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Stable-isotope probing as a tool in microbial ecology

Nature volume 403, pages 646649 (10 February 2000) | Download Citation

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Abstract

Microorganisms are responsible for driving the biogeochemical cycling of elements on Earth. Despite their importance and vast diversity1, the taxonomic identity of the microorganisms involved in any specific process has usually been confined to that small fraction of the microbiota that has been isolated and cultivated. The recent coupling of molecular biological methods with stable-isotope abundance in biomarkers has provided a cultivation-independent means of linking the identity of bacteria with their function in the environment2,3. Here we show that 13C-DNA, produced during the growth of metabolically distinct microbial groups on a 13C-enriched carbon source, can be resolved from 12C-DNA by density-gradient centrifugation. DNA isolated from the target group of microorganisms can be characterized taxonomically and functionally by gene probing and sequence analysis. Application of this technique to investigate methanol-utilizing microorganisms in soil demonstrated the involvement of members of two phylogenetically distinct groups of eubacteria; the α-proteobacterial and Acidobacterium lineages. Stable-isotope probing thus offers a powerful new technique for identifying microorganisms that are actively involved in specific metabolic processes under conditions which approach those occurring in situ .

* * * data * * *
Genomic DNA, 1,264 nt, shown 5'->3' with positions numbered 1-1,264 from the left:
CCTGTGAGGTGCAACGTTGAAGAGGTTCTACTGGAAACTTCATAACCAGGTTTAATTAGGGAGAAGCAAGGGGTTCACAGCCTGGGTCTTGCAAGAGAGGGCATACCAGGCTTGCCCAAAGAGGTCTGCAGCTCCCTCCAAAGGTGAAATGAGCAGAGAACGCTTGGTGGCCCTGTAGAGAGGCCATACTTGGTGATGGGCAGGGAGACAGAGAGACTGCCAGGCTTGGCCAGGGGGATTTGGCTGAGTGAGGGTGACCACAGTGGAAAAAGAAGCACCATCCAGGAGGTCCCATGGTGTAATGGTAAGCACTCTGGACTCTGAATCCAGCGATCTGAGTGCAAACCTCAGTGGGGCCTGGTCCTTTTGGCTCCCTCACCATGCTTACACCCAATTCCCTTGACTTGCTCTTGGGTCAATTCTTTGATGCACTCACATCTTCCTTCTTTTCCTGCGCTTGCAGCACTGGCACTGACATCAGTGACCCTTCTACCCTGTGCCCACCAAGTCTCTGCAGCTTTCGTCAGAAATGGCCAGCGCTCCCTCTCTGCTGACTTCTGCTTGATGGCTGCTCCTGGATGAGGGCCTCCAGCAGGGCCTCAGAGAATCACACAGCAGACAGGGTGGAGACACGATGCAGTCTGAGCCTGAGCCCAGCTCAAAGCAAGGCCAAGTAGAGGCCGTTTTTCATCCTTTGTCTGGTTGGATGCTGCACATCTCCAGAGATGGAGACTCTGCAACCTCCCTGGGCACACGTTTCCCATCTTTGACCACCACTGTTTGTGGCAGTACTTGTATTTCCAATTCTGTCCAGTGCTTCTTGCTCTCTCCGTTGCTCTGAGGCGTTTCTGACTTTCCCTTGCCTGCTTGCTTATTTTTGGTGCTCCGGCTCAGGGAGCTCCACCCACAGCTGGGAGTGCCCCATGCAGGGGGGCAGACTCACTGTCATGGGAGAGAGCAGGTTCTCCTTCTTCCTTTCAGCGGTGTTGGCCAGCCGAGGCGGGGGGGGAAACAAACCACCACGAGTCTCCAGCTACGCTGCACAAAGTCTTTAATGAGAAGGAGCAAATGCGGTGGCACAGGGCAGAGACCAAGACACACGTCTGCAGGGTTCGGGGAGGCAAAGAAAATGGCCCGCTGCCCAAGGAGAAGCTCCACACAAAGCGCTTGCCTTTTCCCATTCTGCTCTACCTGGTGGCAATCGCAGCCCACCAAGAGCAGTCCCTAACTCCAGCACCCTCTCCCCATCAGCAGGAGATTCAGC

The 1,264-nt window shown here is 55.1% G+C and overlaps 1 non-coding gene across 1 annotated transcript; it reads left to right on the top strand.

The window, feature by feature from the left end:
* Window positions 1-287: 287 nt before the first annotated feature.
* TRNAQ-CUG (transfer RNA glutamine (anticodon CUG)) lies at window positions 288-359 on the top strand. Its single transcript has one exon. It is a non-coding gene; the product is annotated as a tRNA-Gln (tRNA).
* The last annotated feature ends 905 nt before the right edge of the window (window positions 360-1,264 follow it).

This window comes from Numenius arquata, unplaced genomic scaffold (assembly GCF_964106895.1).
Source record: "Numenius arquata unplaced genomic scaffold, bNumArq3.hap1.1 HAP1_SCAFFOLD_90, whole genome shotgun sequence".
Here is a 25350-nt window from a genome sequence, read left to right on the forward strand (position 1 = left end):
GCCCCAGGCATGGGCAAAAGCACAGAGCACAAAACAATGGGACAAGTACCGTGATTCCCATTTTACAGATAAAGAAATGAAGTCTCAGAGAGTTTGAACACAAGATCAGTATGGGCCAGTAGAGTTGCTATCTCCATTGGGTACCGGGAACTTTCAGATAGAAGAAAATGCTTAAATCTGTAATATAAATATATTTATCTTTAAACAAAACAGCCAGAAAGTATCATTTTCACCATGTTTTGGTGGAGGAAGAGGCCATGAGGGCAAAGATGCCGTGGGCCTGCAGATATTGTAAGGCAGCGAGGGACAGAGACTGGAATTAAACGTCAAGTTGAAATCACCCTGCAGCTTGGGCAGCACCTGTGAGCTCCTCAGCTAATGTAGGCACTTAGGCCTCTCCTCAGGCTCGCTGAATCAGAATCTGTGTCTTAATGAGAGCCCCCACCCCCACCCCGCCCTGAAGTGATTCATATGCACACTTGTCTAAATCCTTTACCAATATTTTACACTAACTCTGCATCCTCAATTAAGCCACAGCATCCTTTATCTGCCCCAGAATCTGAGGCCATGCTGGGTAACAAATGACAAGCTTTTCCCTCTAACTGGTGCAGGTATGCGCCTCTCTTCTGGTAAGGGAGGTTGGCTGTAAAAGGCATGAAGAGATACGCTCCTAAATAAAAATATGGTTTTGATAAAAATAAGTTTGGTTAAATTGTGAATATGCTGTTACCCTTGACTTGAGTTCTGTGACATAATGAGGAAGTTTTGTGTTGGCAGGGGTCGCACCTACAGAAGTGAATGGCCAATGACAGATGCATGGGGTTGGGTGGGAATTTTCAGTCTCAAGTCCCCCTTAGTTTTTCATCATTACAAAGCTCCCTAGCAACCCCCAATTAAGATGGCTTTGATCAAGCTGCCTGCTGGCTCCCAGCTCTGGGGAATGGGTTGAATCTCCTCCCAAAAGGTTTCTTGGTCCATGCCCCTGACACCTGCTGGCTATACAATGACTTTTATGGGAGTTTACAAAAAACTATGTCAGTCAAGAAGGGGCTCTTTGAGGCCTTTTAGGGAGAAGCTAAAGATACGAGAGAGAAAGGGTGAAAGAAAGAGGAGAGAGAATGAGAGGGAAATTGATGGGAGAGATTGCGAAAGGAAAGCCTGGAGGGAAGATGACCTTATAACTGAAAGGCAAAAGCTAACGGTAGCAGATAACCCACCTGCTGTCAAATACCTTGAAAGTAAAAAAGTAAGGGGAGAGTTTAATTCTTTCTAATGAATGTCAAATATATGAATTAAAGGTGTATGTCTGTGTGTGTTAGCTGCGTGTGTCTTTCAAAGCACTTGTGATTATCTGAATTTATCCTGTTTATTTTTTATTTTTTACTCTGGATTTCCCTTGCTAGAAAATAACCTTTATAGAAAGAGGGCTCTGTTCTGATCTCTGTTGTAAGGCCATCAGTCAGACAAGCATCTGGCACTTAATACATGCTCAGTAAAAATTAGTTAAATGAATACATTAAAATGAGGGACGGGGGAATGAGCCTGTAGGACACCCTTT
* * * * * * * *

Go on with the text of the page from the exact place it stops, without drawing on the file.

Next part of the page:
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Acknowledgements

We thank D. P. Kelly for discussion, C. B. Miguez for Methylobacterium extorquens strain AM155 and Forest Research for access to the study site. Funding was from the Natural Environment Research Council (NERC) EDGE Programme (S.R., P.I. and J.C.M.), NERC (N.R.P.) with further support from the European Union 4th Framework Programme (J.C.M.).

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Author notes

    • Philip Ineson

    Present address: Department of Biology, University of York, PO Box 373, York YO1 5YW, UK.

Affiliations

  1. *Department of Biological Sciences, University of Warwick, Coventry, Warwickshire CV4 7AL, UK

    • Stefan Radajewski
    •  & J. Colin Murrell
  2. †Institute of Terrestrial Ecology, Merlewood Research Station, Grange-over-Sands, Cumbria LA11 6JU, UK

    • Philip Ineson
    •  & Nisha R. Parekh

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Correspondence to J. Colin Murrell.

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https://doi.org/10.1038/35001054

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